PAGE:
Welcome to Generation AP, a weekly spotlight on emerging actors, writers and creatives who are on the verge of taking over.

In 2022, the tattooing world as we know it is bursting at the seams with innovation. Shows like Ink Master, this season hosted by Good Charlotte’s Joel Madden, have taken the global stages, whereas underground talents are etching out new styles by the minute — talent like Okay Lowry, whose studio OkaySpace in London has become a well-renowned spot for artistic liberation in tattooing and setting the standard for inclusivity in these spaces.

Read more: Good Charlotte’s Joel Madden on hosting the new season of Ink Master and the tattoo artists he loves

Opening in April 2021 in the burrows of the Industrial Estate in North Acton, the shop page boasts a growing following on TikTok and Instagram and has become a routine place for London tattoo enthusiasts. Their outstanding work pivots from conventional tattooing “rules” and puts the heart of creativity at the forefront of every project. It’s this, paired with their strong attitudes on creating a safe space in an industry that hasn’t had the best reputation for stamping out discrimination, that makes them a growing cult favorite. We sat down with the owner and founder Lowry, who explains how they went from not being able to draw at all to building their own mini empire. 

When did you first get into the tattoo world? Was there anything, in particular, that made you really want to dive in?

I first got into the tattoo scene almost six years ago now. I got an apprenticeship at a pretty old-school biker tattoo shop near where I grew up in Birmingham, a real far cry from my shop now, but I’m super grateful for my time there. Since I was 15, I thought tattooing was the coolest job in the world, but the idea that I’d ever be a tattooer myself seemed so out of the question. I’d never done art of any description. I taught myself to draw when I was 22 with the express intention of becoming a tattooer. Ultimately, I knew I wanted to be self-employed, and after having a "What am I doing with my life?" moment, I decided to just throw everything I had into trying to become a tattooer. [I spent] time with a few questionable "artists" and thought, "If they can do this, I surely can." I was making like £8 an hour in a managerial role, and they were making £100s a day doing something they loved. [It] seemed so wild to me back then.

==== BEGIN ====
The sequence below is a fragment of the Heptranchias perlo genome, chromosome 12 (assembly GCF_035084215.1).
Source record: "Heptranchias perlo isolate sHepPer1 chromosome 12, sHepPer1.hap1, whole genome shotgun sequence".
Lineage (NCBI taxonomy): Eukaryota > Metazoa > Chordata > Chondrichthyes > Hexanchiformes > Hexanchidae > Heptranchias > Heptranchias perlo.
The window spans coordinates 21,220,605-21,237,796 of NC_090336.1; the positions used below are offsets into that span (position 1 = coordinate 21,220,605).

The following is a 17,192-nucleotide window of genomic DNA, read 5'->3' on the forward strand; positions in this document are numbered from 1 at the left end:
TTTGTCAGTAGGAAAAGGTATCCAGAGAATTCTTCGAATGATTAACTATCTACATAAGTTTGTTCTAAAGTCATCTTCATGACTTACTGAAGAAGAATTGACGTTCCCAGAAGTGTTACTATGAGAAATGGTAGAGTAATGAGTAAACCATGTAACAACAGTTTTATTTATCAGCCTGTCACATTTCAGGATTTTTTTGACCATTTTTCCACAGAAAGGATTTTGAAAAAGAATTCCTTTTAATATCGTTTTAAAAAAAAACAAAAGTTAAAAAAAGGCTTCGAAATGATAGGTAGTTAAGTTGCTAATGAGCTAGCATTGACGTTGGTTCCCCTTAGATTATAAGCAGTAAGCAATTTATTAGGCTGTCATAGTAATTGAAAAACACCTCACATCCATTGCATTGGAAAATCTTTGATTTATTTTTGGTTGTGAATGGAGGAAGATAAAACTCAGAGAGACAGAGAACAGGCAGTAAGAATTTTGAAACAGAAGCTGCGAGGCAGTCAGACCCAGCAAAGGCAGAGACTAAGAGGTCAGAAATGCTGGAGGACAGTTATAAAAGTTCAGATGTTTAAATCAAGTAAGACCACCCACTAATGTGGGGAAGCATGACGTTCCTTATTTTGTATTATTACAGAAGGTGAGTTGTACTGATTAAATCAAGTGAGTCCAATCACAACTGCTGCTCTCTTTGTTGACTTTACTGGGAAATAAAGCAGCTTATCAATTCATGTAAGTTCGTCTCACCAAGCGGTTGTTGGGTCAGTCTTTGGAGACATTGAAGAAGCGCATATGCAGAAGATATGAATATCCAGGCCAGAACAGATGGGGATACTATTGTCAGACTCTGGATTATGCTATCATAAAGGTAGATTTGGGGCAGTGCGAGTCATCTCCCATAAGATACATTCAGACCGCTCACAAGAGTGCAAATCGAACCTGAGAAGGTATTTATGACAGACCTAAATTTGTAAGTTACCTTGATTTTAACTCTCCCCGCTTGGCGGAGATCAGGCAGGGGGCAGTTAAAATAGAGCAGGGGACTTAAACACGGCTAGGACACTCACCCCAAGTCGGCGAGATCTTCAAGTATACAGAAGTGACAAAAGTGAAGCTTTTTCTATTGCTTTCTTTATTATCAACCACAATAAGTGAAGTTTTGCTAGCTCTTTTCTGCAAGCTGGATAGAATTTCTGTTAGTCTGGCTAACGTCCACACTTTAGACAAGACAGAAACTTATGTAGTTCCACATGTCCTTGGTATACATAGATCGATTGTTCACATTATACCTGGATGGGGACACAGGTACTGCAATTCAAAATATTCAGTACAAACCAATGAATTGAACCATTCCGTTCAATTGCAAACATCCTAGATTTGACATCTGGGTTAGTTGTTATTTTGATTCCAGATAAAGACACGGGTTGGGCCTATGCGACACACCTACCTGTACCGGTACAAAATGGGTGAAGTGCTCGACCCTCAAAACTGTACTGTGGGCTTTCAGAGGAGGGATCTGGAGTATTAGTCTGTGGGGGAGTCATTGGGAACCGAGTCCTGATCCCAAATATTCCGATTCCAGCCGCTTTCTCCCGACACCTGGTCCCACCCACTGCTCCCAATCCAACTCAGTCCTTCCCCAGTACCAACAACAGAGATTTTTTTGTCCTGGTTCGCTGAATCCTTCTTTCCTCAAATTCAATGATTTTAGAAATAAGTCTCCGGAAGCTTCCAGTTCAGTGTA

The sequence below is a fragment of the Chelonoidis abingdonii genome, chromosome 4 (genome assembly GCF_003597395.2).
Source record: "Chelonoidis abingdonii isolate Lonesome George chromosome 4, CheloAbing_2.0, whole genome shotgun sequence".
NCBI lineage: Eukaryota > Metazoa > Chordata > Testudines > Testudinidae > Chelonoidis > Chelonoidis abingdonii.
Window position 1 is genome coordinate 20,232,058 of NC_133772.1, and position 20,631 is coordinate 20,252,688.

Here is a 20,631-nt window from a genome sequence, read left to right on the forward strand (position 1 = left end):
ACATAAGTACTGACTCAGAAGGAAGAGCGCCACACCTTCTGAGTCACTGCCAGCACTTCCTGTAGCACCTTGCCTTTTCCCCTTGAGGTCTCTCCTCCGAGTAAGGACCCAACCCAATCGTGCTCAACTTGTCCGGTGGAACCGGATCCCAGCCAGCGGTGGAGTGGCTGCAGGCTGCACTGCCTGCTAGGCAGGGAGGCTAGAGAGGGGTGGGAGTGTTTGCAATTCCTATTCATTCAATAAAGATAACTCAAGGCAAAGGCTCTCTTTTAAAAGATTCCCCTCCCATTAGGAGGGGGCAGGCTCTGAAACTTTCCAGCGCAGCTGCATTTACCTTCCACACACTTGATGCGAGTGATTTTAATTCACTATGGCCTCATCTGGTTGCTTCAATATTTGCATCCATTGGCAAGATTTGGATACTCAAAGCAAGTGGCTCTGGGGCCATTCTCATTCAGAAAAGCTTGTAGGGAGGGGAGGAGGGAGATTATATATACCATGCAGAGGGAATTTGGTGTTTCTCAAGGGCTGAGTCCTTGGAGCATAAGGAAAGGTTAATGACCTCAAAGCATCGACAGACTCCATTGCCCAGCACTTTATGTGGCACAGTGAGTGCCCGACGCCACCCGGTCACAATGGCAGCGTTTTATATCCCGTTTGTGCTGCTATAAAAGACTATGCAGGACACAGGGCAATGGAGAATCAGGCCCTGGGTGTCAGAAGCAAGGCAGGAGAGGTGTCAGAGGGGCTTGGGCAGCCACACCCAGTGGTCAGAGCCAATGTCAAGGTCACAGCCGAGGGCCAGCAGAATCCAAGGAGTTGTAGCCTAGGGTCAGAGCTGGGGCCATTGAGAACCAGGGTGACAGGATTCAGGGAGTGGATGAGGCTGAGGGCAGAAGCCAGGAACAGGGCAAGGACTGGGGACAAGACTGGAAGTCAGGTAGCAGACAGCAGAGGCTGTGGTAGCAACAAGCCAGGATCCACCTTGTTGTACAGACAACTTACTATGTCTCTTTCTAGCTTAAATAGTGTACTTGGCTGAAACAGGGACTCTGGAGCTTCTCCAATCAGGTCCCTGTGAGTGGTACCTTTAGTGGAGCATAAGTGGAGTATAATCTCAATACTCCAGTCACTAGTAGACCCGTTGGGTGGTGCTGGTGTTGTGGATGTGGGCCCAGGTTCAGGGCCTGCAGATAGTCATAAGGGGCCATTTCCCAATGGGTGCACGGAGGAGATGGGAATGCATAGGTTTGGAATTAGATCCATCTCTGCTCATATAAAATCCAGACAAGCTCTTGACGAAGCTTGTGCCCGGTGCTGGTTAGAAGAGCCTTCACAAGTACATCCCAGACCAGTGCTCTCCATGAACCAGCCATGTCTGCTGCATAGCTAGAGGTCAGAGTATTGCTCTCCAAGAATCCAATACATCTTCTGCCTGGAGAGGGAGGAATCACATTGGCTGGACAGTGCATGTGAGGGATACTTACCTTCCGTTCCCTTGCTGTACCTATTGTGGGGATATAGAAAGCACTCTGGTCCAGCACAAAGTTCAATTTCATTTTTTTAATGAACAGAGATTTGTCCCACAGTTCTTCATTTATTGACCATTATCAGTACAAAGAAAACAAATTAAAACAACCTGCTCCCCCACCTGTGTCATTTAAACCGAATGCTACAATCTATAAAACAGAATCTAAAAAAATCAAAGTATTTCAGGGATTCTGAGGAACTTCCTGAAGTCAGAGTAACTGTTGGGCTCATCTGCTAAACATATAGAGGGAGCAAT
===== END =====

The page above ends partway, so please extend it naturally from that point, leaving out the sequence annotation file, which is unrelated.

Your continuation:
[Photo by Ikaay Ebi]

When you first started out, did you ever anticipate that this is where you’d be?

No way. Everything I do, especially now, I do with the intention that it’s gonna be the best and biggest thing ever, but I did not take to tattooing easily. I must have rage-quit about 20 times during my apprenticeship. I wasn’t used to not being good at something right away, honestly, and I was working in a small town where I quite literally couldn’t give my art away. I always wanted a situation like what I have now, but I think if myself back then could see me now, they’d be pretty shocked and impressed. 

Could you tell us more about your art style and what inspires it currently?

My art style is definitely ever-changing. The better I get at tattooing, the more I try to challenge myself. I’d describe my current work as fine line, mixed texture blue work. 

The reason so many have taken such an interest in your work is that it's the opposite of traditional tattooing styles, not that following those matters anyway. Have you had much backlash from old-school artists or tattooed folk who think this new style isn’t “good enough”?